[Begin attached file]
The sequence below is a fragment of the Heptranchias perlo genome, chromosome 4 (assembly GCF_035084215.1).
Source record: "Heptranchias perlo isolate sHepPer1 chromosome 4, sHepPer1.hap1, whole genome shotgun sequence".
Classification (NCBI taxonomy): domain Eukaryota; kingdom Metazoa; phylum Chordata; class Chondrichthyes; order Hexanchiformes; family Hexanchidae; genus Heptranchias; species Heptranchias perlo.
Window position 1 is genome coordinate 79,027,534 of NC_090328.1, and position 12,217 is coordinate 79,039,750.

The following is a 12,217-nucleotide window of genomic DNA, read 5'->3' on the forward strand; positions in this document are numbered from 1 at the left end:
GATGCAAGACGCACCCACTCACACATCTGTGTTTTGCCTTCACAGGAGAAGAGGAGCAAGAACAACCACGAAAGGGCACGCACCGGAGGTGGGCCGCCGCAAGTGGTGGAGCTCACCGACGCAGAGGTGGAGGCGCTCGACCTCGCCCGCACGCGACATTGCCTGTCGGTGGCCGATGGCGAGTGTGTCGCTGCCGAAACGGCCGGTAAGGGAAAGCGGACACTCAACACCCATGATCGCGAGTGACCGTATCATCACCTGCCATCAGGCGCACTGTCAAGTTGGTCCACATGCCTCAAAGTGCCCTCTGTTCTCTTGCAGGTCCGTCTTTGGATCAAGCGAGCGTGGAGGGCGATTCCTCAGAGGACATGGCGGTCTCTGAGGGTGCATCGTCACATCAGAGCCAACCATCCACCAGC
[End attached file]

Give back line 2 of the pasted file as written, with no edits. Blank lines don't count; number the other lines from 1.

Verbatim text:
Source record: "Heptranchias perlo isolate sHepPer1 chromosome 4, sHepPer1.hap1, whole genome shotgun sequence".